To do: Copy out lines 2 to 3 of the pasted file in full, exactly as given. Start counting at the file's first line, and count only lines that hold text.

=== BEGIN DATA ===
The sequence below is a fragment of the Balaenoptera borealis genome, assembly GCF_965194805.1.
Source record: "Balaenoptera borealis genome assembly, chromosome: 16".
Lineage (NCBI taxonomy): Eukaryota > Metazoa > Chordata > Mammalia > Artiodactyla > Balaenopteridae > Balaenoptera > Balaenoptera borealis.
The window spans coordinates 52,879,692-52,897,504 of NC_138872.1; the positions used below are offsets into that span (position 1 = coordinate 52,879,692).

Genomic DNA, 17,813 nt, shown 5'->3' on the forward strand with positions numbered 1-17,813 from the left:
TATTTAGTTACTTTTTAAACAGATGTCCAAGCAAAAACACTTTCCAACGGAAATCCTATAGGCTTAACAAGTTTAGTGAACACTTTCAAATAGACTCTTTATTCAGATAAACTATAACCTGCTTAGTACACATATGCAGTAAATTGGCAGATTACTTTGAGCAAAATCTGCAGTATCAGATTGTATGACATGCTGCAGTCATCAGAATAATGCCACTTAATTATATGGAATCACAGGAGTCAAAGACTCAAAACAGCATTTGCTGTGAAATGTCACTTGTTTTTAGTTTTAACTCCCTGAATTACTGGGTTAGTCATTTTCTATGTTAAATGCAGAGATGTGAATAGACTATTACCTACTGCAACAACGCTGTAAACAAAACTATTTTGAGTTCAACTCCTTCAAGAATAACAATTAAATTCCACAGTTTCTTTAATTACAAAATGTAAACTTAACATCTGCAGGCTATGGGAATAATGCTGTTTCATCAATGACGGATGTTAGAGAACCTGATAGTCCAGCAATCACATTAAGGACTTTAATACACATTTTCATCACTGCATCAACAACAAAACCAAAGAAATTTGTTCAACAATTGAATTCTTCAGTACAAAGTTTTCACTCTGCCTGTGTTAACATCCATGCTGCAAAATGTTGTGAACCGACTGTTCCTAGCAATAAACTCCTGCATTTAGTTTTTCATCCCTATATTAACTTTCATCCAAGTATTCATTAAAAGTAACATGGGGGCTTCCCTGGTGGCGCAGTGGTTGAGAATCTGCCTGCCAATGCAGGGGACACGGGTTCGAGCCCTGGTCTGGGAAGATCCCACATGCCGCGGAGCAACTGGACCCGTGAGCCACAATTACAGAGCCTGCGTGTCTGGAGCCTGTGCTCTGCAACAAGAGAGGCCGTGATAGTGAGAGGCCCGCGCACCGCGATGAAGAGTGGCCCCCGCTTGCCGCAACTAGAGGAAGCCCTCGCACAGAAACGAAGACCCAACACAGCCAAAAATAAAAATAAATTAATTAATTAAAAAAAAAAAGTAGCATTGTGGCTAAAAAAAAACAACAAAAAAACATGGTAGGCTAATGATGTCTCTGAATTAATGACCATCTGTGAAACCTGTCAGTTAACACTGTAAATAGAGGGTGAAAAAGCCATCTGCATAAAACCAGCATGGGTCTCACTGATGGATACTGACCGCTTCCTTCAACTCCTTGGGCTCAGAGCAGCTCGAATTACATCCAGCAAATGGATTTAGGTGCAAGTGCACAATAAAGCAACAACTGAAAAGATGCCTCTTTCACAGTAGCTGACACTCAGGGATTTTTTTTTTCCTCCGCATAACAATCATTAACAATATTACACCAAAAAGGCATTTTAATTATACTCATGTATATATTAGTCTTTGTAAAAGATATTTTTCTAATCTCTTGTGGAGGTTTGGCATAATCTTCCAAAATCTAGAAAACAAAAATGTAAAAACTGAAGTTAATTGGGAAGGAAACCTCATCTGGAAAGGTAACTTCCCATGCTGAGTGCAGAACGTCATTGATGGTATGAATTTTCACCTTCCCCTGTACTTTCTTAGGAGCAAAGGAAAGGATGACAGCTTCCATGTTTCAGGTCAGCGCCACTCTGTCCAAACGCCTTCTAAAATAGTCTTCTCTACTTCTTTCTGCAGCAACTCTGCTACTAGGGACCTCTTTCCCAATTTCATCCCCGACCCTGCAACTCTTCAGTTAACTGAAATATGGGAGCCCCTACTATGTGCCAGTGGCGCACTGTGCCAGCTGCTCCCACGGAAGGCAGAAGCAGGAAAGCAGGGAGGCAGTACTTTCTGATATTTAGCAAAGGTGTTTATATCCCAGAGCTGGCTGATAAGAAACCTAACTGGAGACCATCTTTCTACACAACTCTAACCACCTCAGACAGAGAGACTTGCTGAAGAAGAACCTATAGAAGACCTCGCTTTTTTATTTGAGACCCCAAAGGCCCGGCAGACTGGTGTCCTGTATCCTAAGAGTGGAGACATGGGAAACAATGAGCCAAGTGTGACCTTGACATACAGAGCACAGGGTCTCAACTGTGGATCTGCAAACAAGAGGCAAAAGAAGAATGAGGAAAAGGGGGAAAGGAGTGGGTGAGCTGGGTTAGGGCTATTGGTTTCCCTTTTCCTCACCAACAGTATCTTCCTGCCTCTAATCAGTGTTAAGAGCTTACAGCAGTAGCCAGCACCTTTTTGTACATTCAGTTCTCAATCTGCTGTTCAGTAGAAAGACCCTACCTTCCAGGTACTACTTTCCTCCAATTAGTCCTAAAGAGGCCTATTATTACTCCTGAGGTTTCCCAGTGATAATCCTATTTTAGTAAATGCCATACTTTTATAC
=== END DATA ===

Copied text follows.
Source record: "Balaenoptera borealis genome assembly, chromosome: 16".
Lineage (NCBI taxonomy): Eukaryota > Metazoa > Chordata > Mammalia > Artiodactyla > Balaenopteridae > Balaenoptera > Balaenoptera borealis.